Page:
Ritchie Stainsby and Lauren Nally own Faux, a ‘false’ butchers
Faux opened its doors in Sherwood, Nottingham, today to sell “false” meat, expertly crafted to look, taste, cook and behave how traditional cuts would. However, with its white-tiled wall, measuring scale and “meat” slicer behind the counter, it looks just like a traditional butchers, and Nottinghamshire Live reports, young people have already queued to taste its wares.
But the business has caused debate online, with other members of the community sceptical it’ll work – even in the trendy area near the city centre.
“Humans eating meat is nature,” posted one Facebook user.
“Canine teeth [are] for carnivores,” shared another in a lively argument about the nature of veganism.
Others claimed “faux” businesses like this fail to truly serve their purpose.
One person wrote: “How does this save the environment? Surely, if we was [sic] to stop consuming meat, then fields which animal’s [sic] graze on (because it’s unfit to grow food) would just become new housing estates, and the short fall [sic] of vegetables to feed the country would need to be imported.”
Another added: “Don’t get why anyone who is against eating meat wants to eat things that look and taste of meat.”
One Facebook user even posted: “I [will] avoid going within a mile radius.”
The business looks like a traditional butchers
But Faux’s owners Ritchie Stainsby and Lauren Nally, who have experience at running successful restaurants in the city, believe they offer exciting products, which will be popular.
Ritchie, who with his partner spent seven weeks to refurbish the unit, said: “We’ve had comments that ‘butchery’ has negative connotations but it’s about creating continuity with shops that people know, just a different variety.
“The most exciting product is probably the chicken thigh. It’s got a crispy skin that you don’t usually get with vegan chicken options, and can be cooked in different ways.
“The burgers also cook really well on the barbecue, they get that caramelisation that’s often missing.
“Lots of vegan food is pre-made but we want people to able to have the product, rather than the complete meal and experiment with how to cook with it at home.”
The sandwich menu features a ‘Reuben’ with pastrami, swiss cheese, and sauerkraut, the ‘Spicy Mango’ with brie and mango jam, as well as a ‘Faux Club’ and ‘No Donna’ kebab style sarnie.
The Faux meat products are sold by weight to encourage more sustainable shopping and enjoy the products fresh rather than freezing for later.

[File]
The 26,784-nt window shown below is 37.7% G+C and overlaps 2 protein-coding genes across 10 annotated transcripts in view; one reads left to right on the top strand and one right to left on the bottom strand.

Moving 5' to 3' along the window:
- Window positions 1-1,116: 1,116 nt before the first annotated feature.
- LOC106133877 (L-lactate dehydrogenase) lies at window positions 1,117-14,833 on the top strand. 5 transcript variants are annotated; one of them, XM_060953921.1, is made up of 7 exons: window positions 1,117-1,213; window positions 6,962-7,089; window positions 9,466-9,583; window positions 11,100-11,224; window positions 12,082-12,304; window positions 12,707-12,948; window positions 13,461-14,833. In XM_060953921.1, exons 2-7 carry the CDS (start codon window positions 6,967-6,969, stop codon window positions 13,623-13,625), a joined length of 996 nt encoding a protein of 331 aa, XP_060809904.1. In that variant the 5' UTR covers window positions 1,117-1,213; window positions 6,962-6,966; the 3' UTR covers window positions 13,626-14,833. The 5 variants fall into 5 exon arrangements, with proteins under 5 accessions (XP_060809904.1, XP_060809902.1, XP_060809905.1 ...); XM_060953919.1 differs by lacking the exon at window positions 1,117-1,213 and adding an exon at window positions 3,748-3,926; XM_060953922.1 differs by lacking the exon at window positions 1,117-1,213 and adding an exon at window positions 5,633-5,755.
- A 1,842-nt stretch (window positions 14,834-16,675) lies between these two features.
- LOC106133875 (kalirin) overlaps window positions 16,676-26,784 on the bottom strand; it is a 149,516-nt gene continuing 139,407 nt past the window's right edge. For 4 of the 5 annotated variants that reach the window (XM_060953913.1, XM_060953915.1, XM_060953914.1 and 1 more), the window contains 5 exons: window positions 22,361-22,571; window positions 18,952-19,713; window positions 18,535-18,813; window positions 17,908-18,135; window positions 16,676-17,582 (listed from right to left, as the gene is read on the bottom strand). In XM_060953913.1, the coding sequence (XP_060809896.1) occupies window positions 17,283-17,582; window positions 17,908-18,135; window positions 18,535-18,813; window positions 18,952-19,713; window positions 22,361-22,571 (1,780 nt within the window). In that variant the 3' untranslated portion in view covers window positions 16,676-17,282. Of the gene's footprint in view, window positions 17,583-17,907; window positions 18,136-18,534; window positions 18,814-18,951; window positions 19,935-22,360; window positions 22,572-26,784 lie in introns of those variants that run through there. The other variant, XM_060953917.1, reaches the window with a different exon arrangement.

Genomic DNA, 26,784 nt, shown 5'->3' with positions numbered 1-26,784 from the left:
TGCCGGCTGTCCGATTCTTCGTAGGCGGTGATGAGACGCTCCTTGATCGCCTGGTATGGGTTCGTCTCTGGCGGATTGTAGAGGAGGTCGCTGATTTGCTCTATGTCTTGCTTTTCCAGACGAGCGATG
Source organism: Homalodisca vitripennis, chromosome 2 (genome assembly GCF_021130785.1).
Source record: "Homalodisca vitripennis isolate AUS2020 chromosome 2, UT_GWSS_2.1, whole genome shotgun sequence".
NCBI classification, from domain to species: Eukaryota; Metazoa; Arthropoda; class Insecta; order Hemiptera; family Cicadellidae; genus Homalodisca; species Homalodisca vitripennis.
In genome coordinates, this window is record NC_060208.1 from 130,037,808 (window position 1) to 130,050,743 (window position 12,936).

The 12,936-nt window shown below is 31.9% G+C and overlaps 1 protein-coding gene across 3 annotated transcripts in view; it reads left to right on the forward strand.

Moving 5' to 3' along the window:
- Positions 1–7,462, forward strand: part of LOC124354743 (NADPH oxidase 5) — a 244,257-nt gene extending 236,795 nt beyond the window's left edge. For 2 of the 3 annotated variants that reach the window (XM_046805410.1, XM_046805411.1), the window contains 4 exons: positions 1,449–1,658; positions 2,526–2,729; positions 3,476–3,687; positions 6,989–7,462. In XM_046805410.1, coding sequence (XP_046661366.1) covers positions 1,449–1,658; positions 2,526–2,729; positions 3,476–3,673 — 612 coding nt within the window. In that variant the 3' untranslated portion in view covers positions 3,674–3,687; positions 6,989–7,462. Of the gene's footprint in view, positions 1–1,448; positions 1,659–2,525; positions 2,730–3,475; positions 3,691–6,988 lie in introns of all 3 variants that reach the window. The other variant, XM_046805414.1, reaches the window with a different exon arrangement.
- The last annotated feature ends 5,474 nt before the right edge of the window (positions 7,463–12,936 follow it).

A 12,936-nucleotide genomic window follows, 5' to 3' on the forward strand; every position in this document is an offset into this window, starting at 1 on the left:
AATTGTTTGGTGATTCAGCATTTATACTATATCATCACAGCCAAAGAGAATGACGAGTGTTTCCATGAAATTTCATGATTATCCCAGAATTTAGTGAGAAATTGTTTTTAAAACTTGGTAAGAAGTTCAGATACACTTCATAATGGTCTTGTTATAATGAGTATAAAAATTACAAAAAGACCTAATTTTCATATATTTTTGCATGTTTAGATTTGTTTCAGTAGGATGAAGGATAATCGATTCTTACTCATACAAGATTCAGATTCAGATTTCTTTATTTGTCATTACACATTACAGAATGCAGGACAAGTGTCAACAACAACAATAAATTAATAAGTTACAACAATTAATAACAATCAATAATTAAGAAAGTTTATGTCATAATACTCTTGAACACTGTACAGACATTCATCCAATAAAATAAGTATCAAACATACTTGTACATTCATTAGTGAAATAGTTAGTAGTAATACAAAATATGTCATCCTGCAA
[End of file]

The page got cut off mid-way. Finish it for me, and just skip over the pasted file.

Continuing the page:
Staff will be able to give tips on how to cook the products to recreate your Saturday morning fry-up or Sunday afternoon roast, it is said.
Lauren and Ritchie pictured with the Faux selection of artisan sandwiches
Ritchie added: “We found it hard giving at title to what is essentially a butchers, but just a false version.
“We thought it was a fun way of playing with that, similar to faux fur, or faux leather.”
Lauren said: “We wanted a community feel and nearly everyone is independent here which is really lovely.
“I think people have been thinking more about where they shop and where their products are from as well, particularly in the past year.
“We want to eventually have an online shop and do delivery, and there has been interest from other restaurants so it may start to pop up everywhere.”
Among those who queued to sample the products today were Ellen Beardsley and Mitch Far, who own a coffee shop in the city centre.
Young people queued to try wares from the new business
Ellen, 21 said: “We knew it was opening and it’s been very exciting.
“We’re so proud of what they’ve done.
“I’ve been veggie for about 11 years and am looking forward to just going through the menu. I think it’ll go really well for lunches.
Mitch, 24, said: “I eat meat still but only rarely, but I think this is a great compromise and will help people who are looking for a change.
“I think it’s clever to use the ‘butcher’ concept and don’t see why it would be controversial – people say faux fur and faux leather in the same way.
“The shop looks great and really blends into the high street so hopefully it will mean more people are likely to try it out.”
Dan Storer and Emily Brown, both 28, also said they had been looking forward to visiting.
Emily, 28, said: “We’ve mainly come to try the sandwiches because we’ve seen the pictures.”
Dan, 28, added: “I think this type of thing is definitely more popular now.
“I’m not the biggest fan of the word ‘butcher’ but I can see why they’ve done it and it might actually encourage more people in.”